18. Children and Youth as Social entrepreneurs. When youth recognize a social problem, they can use entrepreneurial principles to organize, create, and manage a venture to make social change.
  19. Children and Youth as Paid staff. When organizations, businesses, agencies, and other groups hire youth, they can be staff members in programs for adults, other youth, children, or for the community at large. They can fulfill many roles on this list in paid positions.
  20. Children and Youth as Mentors. Mentoring is a non-hierarchical relationship between youth and adults, adults and youth, or among youth themselves, that helps facilitate learning and guidance for each participant. 
  21. Children and Youth as Decision makers. Participating in formal and informal decision-making, youth can be board members, committee members, and in many different roles.
  22. Children and Youth as Activity Leaders. As activity leaders in nonprofits, community organizations, and other areas, youth can facilitate, teach, guide, direct, and otherwise lead youth, adults, and children in a variety of ways.
  23. Children and Youth as Policy-makers. When they research, plan, write, and evaluate rules, regulations, laws, and other policies, youth as policy-makers can enrich, substantiate, enliven, and impact the outcomes of policies in many ways.
You can find more information in my 2006 publication, The Freechild Project Guide to Social Change Led By and With Young People.


Written by Adam Fletcher, this article was originally posted to http://commonaction.blogspot.com. Learn more at adamfletcher.net!

Introduction to Youth Councils

Researching for a presentation in 2013, I identified fewer than 40 youth councils connected with city governments across Washington State. This state has over 280 municipal governments. There were also fewer than 10 counties that had youth councils, and only one state agency reported a youth council, in addition to the Washington Legislative Youth Advisory Council.

Here is the presentation I made:

Youth are everywhere! According to the United Nations, young people between the ages of 12 and 21 account for more than 25% of the world’s population today.

In the United States, the Census reported in 2011 there are over 73 million people under 18 in the United States. 10 to 19 year olds make up more than 14% of the US population.

At that same point, the Census reported that young people ages 10 to 19 make up 13% of Washington’s population.

There are more than 281 municipalities in Washington State, including incorporated towns and cities. Research conducted by the Washington State Legislative Youth Advisory Council has found that only 35 of those municipalities have Youth Councils.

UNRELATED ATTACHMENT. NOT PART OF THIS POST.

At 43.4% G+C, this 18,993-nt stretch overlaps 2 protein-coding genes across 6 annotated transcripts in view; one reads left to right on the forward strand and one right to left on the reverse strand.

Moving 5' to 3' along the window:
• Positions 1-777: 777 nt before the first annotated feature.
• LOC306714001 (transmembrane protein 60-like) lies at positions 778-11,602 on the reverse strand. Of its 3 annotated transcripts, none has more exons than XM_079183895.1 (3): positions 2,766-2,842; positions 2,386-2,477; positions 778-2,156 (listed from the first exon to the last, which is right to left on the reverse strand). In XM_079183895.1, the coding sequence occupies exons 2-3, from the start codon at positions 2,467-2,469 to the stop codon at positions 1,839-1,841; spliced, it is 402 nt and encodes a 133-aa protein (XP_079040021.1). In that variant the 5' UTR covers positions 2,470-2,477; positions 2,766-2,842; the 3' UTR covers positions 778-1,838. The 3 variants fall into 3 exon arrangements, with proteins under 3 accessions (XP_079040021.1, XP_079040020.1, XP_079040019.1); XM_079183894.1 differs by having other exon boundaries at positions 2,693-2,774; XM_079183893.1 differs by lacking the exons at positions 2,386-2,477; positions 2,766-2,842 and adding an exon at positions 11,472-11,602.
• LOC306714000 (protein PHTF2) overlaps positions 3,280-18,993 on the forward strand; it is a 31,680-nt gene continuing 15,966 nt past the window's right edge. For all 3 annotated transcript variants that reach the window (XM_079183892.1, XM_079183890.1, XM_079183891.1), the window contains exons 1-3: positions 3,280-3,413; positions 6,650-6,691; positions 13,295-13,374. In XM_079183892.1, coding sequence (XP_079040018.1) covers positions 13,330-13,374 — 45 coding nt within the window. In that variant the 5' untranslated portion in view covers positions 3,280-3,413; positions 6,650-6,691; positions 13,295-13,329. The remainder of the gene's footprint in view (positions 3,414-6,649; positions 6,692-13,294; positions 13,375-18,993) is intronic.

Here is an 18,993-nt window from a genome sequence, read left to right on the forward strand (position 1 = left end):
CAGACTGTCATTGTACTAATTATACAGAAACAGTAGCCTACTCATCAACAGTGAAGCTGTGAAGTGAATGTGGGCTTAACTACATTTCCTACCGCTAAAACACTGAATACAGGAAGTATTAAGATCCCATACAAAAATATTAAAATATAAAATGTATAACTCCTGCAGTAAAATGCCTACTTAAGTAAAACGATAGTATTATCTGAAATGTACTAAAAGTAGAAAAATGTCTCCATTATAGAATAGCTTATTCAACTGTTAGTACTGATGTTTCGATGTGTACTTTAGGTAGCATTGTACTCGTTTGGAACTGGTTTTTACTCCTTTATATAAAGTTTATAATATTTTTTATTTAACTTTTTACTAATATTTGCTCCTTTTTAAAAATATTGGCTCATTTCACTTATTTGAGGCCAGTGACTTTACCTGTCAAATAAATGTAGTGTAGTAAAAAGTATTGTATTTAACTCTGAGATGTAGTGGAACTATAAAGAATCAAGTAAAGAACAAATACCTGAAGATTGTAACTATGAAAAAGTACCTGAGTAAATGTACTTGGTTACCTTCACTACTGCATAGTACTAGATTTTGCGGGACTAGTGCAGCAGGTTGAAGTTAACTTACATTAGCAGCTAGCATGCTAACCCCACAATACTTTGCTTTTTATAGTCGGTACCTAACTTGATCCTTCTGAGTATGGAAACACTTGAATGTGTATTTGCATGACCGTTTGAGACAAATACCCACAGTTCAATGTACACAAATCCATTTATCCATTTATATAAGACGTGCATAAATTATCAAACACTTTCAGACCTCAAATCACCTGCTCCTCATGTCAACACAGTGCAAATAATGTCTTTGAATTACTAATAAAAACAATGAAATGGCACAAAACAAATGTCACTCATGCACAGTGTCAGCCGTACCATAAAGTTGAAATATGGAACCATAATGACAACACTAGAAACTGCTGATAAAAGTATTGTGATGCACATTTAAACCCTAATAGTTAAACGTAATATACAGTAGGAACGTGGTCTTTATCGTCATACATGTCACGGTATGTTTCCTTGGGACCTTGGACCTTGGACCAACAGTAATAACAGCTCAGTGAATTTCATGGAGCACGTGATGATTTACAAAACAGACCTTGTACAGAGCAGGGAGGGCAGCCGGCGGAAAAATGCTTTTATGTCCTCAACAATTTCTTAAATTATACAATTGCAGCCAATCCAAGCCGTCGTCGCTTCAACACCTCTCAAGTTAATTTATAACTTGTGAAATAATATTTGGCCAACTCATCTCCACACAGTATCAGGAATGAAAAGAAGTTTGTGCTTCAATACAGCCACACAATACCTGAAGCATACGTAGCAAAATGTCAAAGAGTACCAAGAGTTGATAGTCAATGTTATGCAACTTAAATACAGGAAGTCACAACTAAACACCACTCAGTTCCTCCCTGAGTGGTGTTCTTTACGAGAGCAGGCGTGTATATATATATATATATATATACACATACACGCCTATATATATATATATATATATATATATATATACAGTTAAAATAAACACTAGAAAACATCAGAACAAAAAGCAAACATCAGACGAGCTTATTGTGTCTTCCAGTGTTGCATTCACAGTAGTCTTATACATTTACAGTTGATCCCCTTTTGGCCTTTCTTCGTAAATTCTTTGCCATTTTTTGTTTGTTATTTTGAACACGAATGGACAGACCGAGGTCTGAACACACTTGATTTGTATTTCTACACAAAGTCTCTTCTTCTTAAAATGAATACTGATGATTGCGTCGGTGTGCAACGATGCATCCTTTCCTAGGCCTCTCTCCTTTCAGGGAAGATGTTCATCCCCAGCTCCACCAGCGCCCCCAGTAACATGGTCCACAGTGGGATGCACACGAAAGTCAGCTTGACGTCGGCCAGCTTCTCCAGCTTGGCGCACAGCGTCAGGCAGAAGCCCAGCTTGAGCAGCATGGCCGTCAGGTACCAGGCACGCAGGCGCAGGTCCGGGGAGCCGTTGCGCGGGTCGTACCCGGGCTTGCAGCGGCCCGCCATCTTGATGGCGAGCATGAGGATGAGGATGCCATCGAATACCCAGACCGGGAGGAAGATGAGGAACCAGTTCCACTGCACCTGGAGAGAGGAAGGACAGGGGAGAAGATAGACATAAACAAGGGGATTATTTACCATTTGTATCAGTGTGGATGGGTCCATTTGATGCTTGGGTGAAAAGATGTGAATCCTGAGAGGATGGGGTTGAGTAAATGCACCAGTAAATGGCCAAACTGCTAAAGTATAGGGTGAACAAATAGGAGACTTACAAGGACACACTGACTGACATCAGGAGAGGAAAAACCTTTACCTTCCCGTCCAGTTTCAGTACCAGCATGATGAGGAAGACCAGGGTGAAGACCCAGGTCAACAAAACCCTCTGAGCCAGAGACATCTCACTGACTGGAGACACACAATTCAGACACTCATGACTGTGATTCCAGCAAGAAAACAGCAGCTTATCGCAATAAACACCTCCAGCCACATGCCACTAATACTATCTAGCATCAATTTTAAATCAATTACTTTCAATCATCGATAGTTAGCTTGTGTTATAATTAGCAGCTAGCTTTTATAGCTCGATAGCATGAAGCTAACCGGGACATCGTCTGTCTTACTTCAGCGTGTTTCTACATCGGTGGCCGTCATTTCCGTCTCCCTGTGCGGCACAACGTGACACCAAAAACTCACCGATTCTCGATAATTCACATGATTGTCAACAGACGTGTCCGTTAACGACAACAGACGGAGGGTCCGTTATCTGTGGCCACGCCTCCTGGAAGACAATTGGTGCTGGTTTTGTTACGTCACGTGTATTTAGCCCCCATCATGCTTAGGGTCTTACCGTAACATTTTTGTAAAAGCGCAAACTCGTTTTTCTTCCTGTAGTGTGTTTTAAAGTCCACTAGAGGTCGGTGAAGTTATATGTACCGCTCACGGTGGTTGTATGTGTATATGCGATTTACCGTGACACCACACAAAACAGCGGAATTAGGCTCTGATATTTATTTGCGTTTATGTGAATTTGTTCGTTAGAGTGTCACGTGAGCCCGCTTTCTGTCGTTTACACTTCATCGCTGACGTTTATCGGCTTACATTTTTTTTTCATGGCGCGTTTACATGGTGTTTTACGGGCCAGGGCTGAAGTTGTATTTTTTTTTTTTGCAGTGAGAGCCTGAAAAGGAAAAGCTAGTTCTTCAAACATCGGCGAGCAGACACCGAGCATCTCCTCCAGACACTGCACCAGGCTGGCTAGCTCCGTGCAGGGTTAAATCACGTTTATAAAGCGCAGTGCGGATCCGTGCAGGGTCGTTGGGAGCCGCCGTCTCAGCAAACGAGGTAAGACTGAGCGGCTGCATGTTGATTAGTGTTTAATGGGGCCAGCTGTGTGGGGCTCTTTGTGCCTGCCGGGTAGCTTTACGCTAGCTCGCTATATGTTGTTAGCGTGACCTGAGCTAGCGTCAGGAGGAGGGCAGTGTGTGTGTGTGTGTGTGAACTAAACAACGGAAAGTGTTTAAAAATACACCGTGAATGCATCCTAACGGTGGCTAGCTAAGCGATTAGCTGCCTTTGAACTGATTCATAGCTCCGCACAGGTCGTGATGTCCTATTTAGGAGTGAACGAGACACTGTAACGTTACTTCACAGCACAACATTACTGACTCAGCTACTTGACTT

Youth Councils have vast differences, and many different possibilities. Some of the differences depend on where they are located, who is on the Councils, and what the local municipality needs from them.

However, the missions of many Youth Councils aren’t generally informed by research-driven best practices, national trends or patterns, or other factually-based decisions. Instead, they are determined by well-intentioned adults who want to do the right thing, but are limited by their own imaginations, by their city or town leadership’s vision, or the way that everyday people see young people.

However, and luckily, we’re not limited to negative or challenging perceptions of youth. As one community organizer said, “Our youth are not failing the system; the system is failing our youth. Ironically, the very youth who are being treated the worst are the young people who are going to lead us out of this nightmare.” The way they’re going to do this? Youth Councils.

A youth council is a formal or informal body of young people that is driven by advocacy and decision-making. They address the absence of youth involvement in decision-making for any age of young people, with kids as young as 7 and young adults as old as 24 being involved in Youth Councils across Washington State.

There many different kinds of youth councils, including those sponsored by local governments, including towns, cities, and counties; state government agencies and legislatures; local nonprofit and community organizations; and national organizations.

Communities with Youth Councils in Washington

  • Auburn
  • Bellevue
  • Camas
  • Cheney
  • Colville
  • Des Moines
  • Everett
  • Federal Way
  • Grandview
  • Issaquah
  • Kirkland
  • Lacey
  • Lakewood
  • Liberty Lake
  • Marysville
  • Mercer Island
  • Mill Creek
  • Millwood
  • Mukilteo
  • Oak Harbor
  • Puyallup
  • Redmond
  • Renton
  • Sammamish
  • Seattle
  • Shoreline
  • University Place

The Washington State Legislative Youth Advisory Council had:

  • 22 students
  • Ages 14-18
  • All corners of Washington
  • All walks of life.
  • Two-year term.
  • Meet up to four times per year in Olympia.
  • Hold monthly conference calls to discuss projects and goals.
  • Hold an annual Action Day to meet with legislators and testify on important youth-related bills.
  • Advocate for youth-related bills. In 2013, lobbying efforts helped move three bills to be passed into law.
  • Partner with youth groups and organizations.

Other types of organizations have youth advisory councils. They include:

  • Community Development
  • Labor
  • Workforce Development
  • School Districts
  • Neighborhood Associations
  • Faith Communities